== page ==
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prevention International magazine for oral health No. 1, 2018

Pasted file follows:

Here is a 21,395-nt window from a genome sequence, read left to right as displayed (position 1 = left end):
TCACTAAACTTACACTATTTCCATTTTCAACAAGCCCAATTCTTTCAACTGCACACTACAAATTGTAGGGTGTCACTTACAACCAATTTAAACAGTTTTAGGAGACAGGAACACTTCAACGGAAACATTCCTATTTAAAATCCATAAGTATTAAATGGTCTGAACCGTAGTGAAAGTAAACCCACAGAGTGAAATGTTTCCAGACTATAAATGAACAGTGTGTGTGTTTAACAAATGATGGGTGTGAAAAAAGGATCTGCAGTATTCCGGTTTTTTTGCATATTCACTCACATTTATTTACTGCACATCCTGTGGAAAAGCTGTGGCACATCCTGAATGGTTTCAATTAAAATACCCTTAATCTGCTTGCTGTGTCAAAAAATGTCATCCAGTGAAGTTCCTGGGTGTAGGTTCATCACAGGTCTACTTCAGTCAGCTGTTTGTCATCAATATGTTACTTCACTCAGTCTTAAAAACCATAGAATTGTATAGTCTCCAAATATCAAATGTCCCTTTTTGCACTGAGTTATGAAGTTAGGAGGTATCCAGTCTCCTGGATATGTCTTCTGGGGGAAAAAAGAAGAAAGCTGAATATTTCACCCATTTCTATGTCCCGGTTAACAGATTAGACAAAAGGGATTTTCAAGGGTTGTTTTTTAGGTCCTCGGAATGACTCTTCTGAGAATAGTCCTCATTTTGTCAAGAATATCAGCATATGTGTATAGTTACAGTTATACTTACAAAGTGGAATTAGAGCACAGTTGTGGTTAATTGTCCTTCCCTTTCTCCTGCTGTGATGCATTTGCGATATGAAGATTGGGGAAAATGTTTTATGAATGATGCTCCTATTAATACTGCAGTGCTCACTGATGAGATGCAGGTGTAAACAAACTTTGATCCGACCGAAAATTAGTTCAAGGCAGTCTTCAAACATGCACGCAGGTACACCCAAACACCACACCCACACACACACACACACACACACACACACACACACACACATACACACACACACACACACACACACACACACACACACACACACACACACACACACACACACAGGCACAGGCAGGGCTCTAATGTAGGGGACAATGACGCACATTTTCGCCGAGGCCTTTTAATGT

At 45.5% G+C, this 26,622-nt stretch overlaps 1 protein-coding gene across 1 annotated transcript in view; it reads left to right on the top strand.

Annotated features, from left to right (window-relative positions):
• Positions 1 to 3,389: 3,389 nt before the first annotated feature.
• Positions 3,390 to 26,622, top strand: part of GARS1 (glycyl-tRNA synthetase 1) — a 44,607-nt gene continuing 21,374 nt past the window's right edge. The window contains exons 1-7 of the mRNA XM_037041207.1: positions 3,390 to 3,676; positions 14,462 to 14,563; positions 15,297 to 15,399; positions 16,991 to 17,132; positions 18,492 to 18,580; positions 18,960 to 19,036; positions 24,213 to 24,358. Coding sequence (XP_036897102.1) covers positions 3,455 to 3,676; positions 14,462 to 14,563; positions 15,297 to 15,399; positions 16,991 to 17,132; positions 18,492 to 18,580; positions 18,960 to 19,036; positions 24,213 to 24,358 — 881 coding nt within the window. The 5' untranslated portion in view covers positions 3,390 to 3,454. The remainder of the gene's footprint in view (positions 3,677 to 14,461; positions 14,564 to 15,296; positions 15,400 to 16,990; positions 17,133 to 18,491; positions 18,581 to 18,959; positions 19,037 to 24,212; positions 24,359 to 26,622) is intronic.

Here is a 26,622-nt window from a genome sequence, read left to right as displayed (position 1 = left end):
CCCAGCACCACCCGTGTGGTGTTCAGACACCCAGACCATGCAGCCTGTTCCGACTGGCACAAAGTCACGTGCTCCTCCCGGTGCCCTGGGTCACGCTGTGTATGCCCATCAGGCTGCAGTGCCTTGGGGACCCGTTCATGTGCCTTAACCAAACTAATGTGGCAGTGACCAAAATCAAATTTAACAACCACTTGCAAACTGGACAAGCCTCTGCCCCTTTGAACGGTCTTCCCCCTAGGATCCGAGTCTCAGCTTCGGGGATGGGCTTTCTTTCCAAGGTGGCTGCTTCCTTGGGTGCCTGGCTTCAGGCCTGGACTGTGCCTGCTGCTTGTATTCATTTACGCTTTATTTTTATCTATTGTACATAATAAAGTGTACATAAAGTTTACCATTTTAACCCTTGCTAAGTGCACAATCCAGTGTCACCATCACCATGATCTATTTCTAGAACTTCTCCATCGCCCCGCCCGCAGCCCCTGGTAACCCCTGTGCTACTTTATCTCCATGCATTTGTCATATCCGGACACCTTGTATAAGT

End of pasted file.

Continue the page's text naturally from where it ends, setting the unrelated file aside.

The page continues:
| biofilm Gingival health benefits of enzymes and proteins in toothpaste By DTI How healthy the gingivae are largely depends on the balance of the oral microbiome. According to a review by Kilian et al. in the British Dental Journal, our oral micro- biome encompasses no less than 700 distinct bacterial species that cover the teeth and oral mucosa and are at- tached to these surfaces as part of the oral biofilm.1 Ideally, this microbiome is naturally in a state of balance—sym- biosis—protecting our mouths from the over-prolifera- tion of disease-promoting bacteria. However, the inges- tion of fermentable sugars, smoking, stress, physiological changes like pregnancy, or the frequent use of antibiotics and antimicrobials can create an imbalance in the oral mi- crobiome—dysbiosis—that in turn can lead to diseases such as caries, gingivitis and periodontitis. Toothpaste—The helpful assistant Maintaining a healthy oral microbiome is clearly es- sential to good gingival health, but what measures can we take to achieve this? According to Mogens Kilian, Professor of Medical Microbiology at Aarhus University, as well as Affiliate Professor of Bacterial population ge- netics at the University of Copenhagen, “The balance that has been lost as a result of modern lifestyles can, in most cases, be restored by improved oral hygiene, including the use of toothpastes containing not only fluoride but also other beneficial compounds, such as enzymes and proteins occurring naturally in saliva.” Fluoride in toothpaste Fluoride, firstly, has been proven to provide effective protection against the development of caries by harden- ing and remineralising tooth enamel. It also exerts an an- tibacterial effect. “The most dramatic success of dental research is the discovery of the protective effects of fluo- ride,” said Kilian. “Virtually every commercial toothpaste includes fluoride, which increases the resistance of tooth enamel against caries. In this way an imbalanced oral mi- crobiome can be restored in spite of the negative effects of modern life.” Enzymes and proteins— Natural salivary components Enzymes and proteins are naturally present in saliva and are key to a healthy mouth. Each person produces over one litre of saliva per day on average. Made up of 99.4 per cent water, saliva keeps the mouth lubricated and comfortable, allowing one to speak, chew, taste and swallow. The remain- ing 0.6 per cent of saliva is made up of minerals, proteins and enzymes, which all perform an integral role in protecting and repairing the oral cav- ity. These salivary components are es- sential for maintaining good oral health, since they protect the enamel of the teeth, thereby helping to prevent dental caries and ensure gingival health. Saliva is also important in the formation of the pellicle, the thin acellular organic film that forms on oral surfaces after exposure to saliva. The pellicle is a mostly bacteria-free protective film consisting of protein, glycoprotein, lipids and salivary enzymes that forms on 36 prevention 1 2018

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